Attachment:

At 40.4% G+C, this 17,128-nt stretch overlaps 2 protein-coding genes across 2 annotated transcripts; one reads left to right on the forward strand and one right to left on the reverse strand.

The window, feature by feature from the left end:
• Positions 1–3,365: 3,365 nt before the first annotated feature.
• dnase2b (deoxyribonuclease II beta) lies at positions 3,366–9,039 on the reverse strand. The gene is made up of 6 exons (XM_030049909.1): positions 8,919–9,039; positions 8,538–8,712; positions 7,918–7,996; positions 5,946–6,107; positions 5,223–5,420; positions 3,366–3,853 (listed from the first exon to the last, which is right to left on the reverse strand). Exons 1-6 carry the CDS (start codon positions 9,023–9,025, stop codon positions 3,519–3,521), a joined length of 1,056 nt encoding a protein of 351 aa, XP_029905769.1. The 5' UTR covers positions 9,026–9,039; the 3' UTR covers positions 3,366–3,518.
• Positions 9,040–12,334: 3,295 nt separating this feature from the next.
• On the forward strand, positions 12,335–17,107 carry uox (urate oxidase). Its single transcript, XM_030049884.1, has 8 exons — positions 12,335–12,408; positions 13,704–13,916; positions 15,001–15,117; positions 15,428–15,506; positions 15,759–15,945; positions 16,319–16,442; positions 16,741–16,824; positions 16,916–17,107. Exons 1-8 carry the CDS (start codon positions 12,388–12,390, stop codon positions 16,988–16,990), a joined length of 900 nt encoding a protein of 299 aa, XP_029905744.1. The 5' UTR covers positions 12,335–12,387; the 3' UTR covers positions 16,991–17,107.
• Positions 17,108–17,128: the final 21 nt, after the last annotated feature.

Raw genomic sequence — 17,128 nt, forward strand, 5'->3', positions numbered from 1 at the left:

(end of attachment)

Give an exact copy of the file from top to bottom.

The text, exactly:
At 40.4% G+C, this 17,128-nt stretch overlaps 2 protein-coding genes across 2 annotated transcripts; one reads left to right on the forward strand and one right to left on the reverse strand.

The window, feature by feature from the left end:
• Positions 1–3,365: 3,365 nt before the first annotated feature.
• dnase2b (deoxyribonuclease II beta) lies at positions 3,366–9,039 on the reverse strand. The gene is made up of 6 exons (XM_030049909.1): positions 8,919–9,039; positions 8,538–8,712; positions 7,918–7,996; positions 5,946–6,107; positions 5,223–5,420; positions 3,366–3,853 (listed from the first exon to the last, which is right to left on the reverse strand). Exons 1-6 carry the CDS (start codon positions 9,023–9,025, stop codon positions 3,519–3,521), a joined length of 1,056 nt encoding a protein of 351 aa, XP_029905769.1. The 5' UTR covers positions 9,026–9,039; the 3' UTR covers positions 3,366–3,518.
• Positions 9,040–12,334: 3,295 nt separating this feature from the next.
• On the forward strand, positions 12,335–17,107 carry uox (urate oxidase). Its single transcript, XM_030049884.1, has 8 exons — positions 12,335–12,408; positions 13,704–13,916; positions 15,001–15,117; positions 15,428–15,506; positions 15,759–15,945; positions 16,319–16,442; positions 16,741–16,824; positions 16,916–17,107. Exons 1-8 carry the CDS (start codon positions 12,388–12,390, stop codon positions 16,988–16,990), a joined length of 900 nt encoding a protein of 299 aa, XP_029905744.1. The 5' UTR covers positions 12,335–12,387; the 3' UTR covers positions 16,991–17,107.
• Positions 17,108–17,128: the final 21 nt, after the last annotated feature.

Raw genomic sequence — 17,128 nt, forward strand, 5'->3', positions numbered from 1 at the left: